With any aerobic wastewater treatment, proper sludge management is key when it comes to avoiding unnecessary costs and pricey noncompliance fees. All these systems will produce sludge and some sort of biomass. When bacteria clean pollutants from your industrial waste, they grow and degrade and remove the pollutants while producing this biomass or sludge. If there is too much sludge being formed and not enough being removed, it builds up in the system, which means you’ll have excess solids going in your effluent, creating foul odors and septic conditions and putting your effluent out of compliance, unless you routinely waste, dewater, and discharge it.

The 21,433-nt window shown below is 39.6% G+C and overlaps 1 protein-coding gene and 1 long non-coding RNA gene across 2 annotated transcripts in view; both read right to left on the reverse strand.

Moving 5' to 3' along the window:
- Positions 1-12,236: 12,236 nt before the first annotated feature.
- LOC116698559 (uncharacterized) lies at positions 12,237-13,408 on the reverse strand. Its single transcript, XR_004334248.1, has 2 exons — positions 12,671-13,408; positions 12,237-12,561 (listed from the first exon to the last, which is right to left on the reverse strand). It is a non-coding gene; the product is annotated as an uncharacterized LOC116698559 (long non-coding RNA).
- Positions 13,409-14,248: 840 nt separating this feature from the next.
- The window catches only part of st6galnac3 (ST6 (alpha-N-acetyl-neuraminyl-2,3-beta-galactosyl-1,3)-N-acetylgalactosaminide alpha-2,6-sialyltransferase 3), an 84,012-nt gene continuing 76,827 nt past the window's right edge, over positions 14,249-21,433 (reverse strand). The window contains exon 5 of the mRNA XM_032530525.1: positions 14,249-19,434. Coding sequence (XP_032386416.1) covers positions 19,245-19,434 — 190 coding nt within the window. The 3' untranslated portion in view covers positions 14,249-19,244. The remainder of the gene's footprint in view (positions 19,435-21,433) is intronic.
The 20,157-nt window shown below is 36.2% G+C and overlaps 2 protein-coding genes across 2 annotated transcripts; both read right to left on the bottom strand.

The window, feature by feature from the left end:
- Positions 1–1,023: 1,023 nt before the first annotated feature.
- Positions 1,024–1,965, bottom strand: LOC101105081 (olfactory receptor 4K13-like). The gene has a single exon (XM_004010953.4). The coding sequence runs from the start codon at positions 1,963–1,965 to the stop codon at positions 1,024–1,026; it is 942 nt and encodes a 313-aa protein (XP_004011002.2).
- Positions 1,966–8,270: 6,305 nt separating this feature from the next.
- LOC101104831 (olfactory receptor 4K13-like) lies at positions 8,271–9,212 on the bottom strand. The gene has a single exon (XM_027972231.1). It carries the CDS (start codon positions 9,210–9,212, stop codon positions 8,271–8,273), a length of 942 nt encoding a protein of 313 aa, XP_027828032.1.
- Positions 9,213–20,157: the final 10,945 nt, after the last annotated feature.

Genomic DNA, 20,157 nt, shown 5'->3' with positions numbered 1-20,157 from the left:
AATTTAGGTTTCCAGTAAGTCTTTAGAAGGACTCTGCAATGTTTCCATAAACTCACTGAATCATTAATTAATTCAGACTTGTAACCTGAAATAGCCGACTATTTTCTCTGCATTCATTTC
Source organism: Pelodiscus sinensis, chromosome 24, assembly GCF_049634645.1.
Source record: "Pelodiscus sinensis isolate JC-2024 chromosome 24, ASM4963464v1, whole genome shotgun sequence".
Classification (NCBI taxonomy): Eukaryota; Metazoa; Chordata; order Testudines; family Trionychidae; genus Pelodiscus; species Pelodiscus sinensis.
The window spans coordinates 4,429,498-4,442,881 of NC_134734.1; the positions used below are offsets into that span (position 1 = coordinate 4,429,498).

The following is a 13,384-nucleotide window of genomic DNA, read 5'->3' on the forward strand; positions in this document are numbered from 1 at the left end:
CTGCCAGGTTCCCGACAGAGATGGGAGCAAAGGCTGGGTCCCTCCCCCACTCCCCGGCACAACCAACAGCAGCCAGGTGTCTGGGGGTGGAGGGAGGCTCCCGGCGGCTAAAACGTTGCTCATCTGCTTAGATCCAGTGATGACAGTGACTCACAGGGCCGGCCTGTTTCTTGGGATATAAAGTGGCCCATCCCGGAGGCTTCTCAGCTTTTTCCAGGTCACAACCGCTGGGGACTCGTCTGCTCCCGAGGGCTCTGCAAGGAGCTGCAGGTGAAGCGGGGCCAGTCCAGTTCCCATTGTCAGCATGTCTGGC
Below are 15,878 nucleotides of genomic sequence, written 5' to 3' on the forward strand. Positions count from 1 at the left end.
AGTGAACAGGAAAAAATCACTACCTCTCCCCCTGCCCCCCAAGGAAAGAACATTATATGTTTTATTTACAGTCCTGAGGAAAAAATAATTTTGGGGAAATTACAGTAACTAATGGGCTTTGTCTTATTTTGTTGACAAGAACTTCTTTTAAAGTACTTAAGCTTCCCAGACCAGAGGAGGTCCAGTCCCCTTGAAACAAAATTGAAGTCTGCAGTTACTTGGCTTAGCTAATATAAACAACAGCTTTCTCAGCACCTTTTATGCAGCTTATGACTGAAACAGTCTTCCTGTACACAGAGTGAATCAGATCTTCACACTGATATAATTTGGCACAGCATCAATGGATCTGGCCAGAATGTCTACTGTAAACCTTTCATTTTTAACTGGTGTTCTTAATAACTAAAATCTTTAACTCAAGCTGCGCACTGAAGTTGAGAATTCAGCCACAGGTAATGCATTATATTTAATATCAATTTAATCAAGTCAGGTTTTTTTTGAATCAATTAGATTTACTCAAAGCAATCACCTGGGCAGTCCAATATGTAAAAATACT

How to avoid it
The key to properly managing your sludge waste is to understand your sludge balance and always have a well-conceived procedure for managing your sludge. This will help you put in place effective procedures for wasting and clarifying it, and operators will know how to implement these procedures as they track and dispose of it cost-effectively. In a well-balanced system, the solids will settle by gravity and be separated out at the bottom of the clarifier, and the clean, clarified effluent water goes out the top of the clarifier. If you have too many solids being generated and they’re going everywhere, you could consider upgrading that activated sludge plant with MBBR media where the bacteria colonize onto the surface of the media and it’s being retained in the aeration basin. In this case, much less sludge is produced. You can also add a membrane and make your aerobic suspended growth system into a membrane bioreactor, and that would be much easier to separate the solids than clarification and you can recycle those solids or you can waste those solids in a much more controlled way.
Aeration system design outgrows itself over time